Marathon open water swims are gaining popularity rapidly not only around the world but also in Australia.
A marathon open water swim is described as a nonstop, unassisted swim of at least ten kilometres.
These swims can take place in oceans, bays, lakes, and rivers across the world as part of either an organised event, sanctioned solo swim, or a self-organised independent solo swim.
For a marathon open water swim to be recognised by the Marathon Swimmers Federation, a swimmer must follow the standardised rules including completing at least several hours of sustained effort, without assistance or physical contact from their escort vessels, support personnel, or other objects.
With many keen open water swimmings traveling the world looking for their next challenge. We’ve found the top marathon open water swims Australia has to offer.
The Rottnest Channel Swim is one of the most popular marathon swims in the world and has been held annually in February since 1991.
The swim is a 19.7km journey from Cottesloe Beach, Perth, to Rottnest Island in Western Australia.
The Rottnest Channel Swim is the most popular marathon swim in the world with over 4,500 participants.
Swimmers who are wanting to participate in the Rottnest Channel must complete a 10km qualifying swim before entering.
Don’t forget to take in the beautiful sights of the deep blue, reef breaks, and fish below while swimming the channel.
The Derwent River Marathon Swim is a 34km swim down the Derwent River in Tasmania which flows into the Tasman Sea.
Swimmers start at New Norfolk Bridge and swim down the river, finishing at the Tasman Bridge in Hobart.
The Derwent River ‘Big Swim’ route was devised by Christoper Guesdon in 1973 and was first successfully completed in 1975 by Des Renford.
The river is known for its mildly cold water temperature ranging from 13-15 degrees and the strong winds that blow in from Antarctica.
The Derwent River Swim is a part of the Marathon Swimming Foundation’s (MSF) Toughest Thirteen and Australian Triple Crown of Marathon Swimming challenges. It is also tenth in the World’s Top 100 River Swims.
The Port to Pub Marathon Swim is a 25km ultramarathon channel swim from North Fremantle to Rottnest Island, Western Australia.
It is one of the longest open water swims in Australia and the Southern Hemisphere, taking place annually in March.
Swimmers participating will complete a 5km loop parallel to Fremantle Beach before crossing the channel to Rottnest Island.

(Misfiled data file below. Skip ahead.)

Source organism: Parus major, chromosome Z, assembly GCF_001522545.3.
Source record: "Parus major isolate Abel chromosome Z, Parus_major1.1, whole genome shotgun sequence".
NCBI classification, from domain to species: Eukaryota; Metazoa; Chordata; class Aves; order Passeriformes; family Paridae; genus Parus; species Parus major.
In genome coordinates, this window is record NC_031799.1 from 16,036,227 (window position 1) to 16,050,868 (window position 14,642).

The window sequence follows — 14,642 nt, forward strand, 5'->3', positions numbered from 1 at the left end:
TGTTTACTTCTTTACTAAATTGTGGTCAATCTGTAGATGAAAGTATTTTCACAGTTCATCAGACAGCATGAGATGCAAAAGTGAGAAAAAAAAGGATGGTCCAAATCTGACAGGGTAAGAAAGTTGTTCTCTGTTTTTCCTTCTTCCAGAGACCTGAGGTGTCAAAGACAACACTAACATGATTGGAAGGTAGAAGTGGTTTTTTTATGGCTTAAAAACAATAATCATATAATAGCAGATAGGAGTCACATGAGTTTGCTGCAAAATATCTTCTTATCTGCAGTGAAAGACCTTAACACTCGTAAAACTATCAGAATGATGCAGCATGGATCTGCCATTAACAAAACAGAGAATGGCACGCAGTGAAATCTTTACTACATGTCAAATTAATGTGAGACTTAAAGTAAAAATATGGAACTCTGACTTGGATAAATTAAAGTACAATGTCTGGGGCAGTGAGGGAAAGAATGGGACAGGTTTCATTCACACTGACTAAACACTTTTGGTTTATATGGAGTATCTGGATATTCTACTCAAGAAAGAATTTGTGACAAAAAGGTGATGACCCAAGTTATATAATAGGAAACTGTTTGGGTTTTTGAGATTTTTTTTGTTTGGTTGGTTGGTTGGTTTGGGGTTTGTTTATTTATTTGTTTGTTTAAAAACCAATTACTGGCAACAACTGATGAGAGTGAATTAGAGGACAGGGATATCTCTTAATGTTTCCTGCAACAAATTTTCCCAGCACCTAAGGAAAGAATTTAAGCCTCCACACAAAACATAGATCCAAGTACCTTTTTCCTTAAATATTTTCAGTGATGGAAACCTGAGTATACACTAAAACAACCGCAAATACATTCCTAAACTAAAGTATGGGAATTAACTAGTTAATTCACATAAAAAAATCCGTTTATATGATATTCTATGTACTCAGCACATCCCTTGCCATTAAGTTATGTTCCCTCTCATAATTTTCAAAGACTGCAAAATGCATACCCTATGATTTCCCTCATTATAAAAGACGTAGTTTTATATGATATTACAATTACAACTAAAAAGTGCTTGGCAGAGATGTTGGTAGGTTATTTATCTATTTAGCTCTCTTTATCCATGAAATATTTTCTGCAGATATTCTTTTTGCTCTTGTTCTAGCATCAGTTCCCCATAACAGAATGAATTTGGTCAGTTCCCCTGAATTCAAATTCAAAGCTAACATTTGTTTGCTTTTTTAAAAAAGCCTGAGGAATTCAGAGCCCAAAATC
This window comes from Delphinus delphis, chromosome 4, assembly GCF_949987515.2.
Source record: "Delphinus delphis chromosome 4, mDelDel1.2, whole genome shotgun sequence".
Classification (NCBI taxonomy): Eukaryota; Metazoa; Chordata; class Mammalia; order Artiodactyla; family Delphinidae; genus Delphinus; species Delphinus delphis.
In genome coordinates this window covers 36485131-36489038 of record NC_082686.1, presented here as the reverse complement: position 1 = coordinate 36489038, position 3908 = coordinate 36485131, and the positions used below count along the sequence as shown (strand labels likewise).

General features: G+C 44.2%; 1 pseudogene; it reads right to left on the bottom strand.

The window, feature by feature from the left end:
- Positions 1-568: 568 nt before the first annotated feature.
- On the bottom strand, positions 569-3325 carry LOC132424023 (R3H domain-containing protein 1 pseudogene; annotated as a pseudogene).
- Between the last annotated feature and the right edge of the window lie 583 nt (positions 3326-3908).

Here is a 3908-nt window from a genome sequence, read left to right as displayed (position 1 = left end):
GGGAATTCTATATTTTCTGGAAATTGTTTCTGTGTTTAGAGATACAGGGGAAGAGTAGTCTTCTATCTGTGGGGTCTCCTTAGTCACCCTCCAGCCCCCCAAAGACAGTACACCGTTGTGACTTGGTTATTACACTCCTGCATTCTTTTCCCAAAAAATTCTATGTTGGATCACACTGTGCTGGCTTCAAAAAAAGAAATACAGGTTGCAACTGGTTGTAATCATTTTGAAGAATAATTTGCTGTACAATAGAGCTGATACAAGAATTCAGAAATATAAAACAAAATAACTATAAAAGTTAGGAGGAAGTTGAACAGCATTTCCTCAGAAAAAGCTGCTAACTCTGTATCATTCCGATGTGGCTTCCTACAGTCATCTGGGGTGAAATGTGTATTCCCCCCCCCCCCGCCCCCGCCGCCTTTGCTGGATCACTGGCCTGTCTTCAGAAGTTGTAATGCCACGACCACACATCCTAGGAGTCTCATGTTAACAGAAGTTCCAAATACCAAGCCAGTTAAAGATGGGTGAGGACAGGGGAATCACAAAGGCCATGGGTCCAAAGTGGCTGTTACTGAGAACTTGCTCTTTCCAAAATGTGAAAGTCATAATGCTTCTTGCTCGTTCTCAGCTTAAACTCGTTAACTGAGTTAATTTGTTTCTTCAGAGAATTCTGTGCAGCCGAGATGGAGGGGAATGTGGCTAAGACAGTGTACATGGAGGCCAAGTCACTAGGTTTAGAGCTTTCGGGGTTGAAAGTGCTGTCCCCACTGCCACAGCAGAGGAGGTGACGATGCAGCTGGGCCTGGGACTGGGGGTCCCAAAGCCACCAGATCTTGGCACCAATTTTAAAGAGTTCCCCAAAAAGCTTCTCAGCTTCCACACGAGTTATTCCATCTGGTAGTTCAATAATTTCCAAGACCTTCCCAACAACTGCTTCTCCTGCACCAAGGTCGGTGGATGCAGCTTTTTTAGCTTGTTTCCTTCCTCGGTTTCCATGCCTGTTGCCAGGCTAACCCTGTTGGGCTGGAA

The Port to Pub Marathon Swim is one leg of the Marathon Swimming Foundation’s (MSF) Australian Triple Crown of Marathon Swimming challenges.
Swimmers can either choose to complete the Port to Pub Marathon Swim in the annual race or as a solo swim.
The Palm Beach to Shelly Beach Marathon Swim is Australia’s longest marathon swim at 27km long.
The relatively new event takes place annually in April, where swimmers swim from Palm Beach in Sydney’s Northern Beaches to Shelly Beach, Manly.
The Palm Beach to Shelly Beach Marathon Swim is one leg of the Marathon Swimming Foundation’s (MSF) Australian Triple Crown of Marathon Swimming challenges.
Swimmers can expect to be swimming between six and nine hours to complete the swim.
On their journey, swimmers will encounter large and deep ocean swells while covering some of Sydney’s most picturesque reefs and if they’re lucky will encounter migrating whales up the coast.
Swimmers can either choose to complete the swim in the annual race or as a solo swim.
This event is a 20km swim circumnavigating Great Keppel Island and its tropical waters. Along the way, you will pass 17 pristine beaches, coral reefs, and an abundance of marine life.
This swim is one of the longest marathon swims in Australia and is a swim like no other.
Swimmers who want to participate in Swim Around Keppel must complete a 10km qualifying swim before entering. Alternatively, swimmers who have swum a greater distance than Great Keppel Island previously may enter off that swim without the 10km qualifying swim.
Swim the Gold Coast is a 21.5km marathon swim that spans the length of the Gold Coast.
Swimmers will start at Coolangatta Beach and swim along the Gold Coast iconic coastline and cityscape up to Surfers Paradise.
The course is one of the most picturesque marathon swimming courses in the world, passing stunning beaches along the way.
Swimmers who want to participate in Swim the Gold Coast must complete a 10km or 20km qualifying swim before entering.
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